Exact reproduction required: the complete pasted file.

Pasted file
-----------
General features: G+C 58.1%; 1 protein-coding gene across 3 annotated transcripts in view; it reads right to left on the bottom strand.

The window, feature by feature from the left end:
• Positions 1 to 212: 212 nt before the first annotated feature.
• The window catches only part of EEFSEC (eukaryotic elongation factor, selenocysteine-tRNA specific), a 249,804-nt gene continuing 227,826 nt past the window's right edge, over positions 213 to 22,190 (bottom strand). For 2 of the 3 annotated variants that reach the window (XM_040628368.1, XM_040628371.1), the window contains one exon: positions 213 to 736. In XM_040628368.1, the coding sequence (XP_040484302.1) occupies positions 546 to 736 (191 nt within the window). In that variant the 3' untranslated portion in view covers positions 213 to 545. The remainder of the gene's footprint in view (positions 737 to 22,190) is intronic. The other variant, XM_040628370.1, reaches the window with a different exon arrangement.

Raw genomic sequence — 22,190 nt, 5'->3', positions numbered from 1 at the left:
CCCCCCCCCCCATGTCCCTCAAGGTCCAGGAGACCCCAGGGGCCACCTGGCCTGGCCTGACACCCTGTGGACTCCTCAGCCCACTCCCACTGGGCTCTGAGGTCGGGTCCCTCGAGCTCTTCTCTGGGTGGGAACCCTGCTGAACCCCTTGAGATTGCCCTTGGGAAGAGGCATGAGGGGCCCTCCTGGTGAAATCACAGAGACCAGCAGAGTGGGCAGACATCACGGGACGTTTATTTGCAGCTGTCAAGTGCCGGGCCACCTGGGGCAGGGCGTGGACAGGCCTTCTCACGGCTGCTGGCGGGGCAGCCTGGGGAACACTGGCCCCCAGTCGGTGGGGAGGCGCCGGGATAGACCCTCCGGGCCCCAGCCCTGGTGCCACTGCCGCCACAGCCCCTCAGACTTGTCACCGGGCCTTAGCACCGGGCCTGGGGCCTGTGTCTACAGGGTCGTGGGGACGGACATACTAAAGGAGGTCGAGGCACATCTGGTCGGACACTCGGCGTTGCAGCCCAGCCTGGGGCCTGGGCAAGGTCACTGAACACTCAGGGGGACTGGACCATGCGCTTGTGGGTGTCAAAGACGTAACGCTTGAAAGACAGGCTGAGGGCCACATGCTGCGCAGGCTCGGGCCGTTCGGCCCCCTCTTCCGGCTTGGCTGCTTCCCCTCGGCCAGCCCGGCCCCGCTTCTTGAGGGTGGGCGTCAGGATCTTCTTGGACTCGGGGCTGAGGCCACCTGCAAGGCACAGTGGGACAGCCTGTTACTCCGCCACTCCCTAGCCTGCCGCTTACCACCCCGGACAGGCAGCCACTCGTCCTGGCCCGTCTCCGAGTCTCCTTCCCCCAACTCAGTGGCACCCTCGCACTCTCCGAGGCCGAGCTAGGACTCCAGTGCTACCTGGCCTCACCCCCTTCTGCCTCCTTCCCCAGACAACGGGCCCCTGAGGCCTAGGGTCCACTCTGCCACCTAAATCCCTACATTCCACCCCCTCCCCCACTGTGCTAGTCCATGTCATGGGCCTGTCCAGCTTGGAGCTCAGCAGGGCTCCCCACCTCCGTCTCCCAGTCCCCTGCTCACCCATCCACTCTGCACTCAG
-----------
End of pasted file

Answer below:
General features: G+C 58.1%; 1 protein-coding gene across 3 annotated transcripts in view; it reads right to left on the bottom strand.

The window, feature by feature from the left end:
• Positions 1 to 212: 212 nt before the first annotated feature.
• The window catches only part of EEFSEC (eukaryotic elongation factor, selenocysteine-tRNA specific), a 249,804-nt gene continuing 227,826 nt past the window's right edge, over positions 213 to 22,190 (bottom strand). For 2 of the 3 annotated variants that reach the window (XM_040628368.1, XM_040628371.1), the window contains one exon: positions 213 to 736. In XM_040628368.1, the coding sequence (XP_040484302.1) occupies positions 546 to 736 (191 nt within the window). In that variant the 3' untranslated portion in view covers positions 213 to 545. The remainder of the gene's footprint in view (positions 737 to 22,190) is intronic. The other variant, XM_040628370.1, reaches the window with a different exon arrangement.

Raw genomic sequence — 22,190 nt, 5'->3', positions numbered from 1 at the left:
CCCCCCCCCCCATGTCCCTCAAGGTCCAGGAGACCCCAGGGGCCACCTGGCCTGGCCTGACACCCTGTGGACTCCTCAGCCCACTCCCACTGGGCTCTGAGGTCGGGTCCCTCGAGCTCTTCTCTGGGTGGGAACCCTGCTGAACCCCTTGAGATTGCCCTTGGGAAGAGGCATGAGGGGCCCTCCTGGTGAAATCACAGAGACCAGCAGAGTGGGCAGACATCACGGGACGTTTATTTGCAGCTGTCAAGTGCCGGGCCACCTGGGGCAGGGCGTGGACAGGCCTTCTCACGGCTGCTGGCGGGGCAGCCTGGGGAACACTGGCCCCCAGTCGGTGGGGAGGCGCCGGGATAGACCCTCCGGGCCCCAGCCCTGGTGCCACTGCCGCCACAGCCCCTCAGACTTGTCACCGGGCCTTAGCACCGGGCCTGGGGCCTGTGTCTACAGGGTCGTGGGGACGGACATACTAAAGGAGGTCGAGGCACATCTGGTCGGACACTCGGCGTTGCAGCCCAGCCTGGGGCCTGGGCAAGGTCACTGAACACTCAGGGGGACTGGACCATGCGCTTGTGGGTGTCAAAGACGTAACGCTTGAAAGACAGGCTGAGGGCCACATGCTGCGCAGGCTCGGGCCGTTCGGCCCCCTCTTCCGGCTTGGCTGCTTCCCCTCGGCCAGCCCGGCCCCGCTTCTTGAGGGTGGGCGTCAGGATCTTCTTGGACTCGGGGCTGAGGCCACCTGCAAGGCACAGTGGGACAGCCTGTTACTCCGCCACTCCCTAGCCTGCCGCTTACCACCCCGGACAGGCAGCCACTCGTCCTGGCCCGTCTCCGAGTCTCCTTCCCCCAACTCAGTGGCACCCTCGCACTCTCCGAGGCCGAGCTAGGACTCCAGTGCTACCTGGCCTCACCCCCTTCTGCCTCCTTCCCCAGACAACGGGCCCCTGAGGCCTAGGGTCCACTCTGCCACCTAAATCCCTACATTCCACCCCCTCCCCCACTGTGCTAGTCCATGTCATGGGCCTGTCCAGCTTGGAGCTCAGCAGGGCTCCCCACCTCCGTCTCCCAGTCCCCTGCTCACCCATCCACTCTGCACTCAG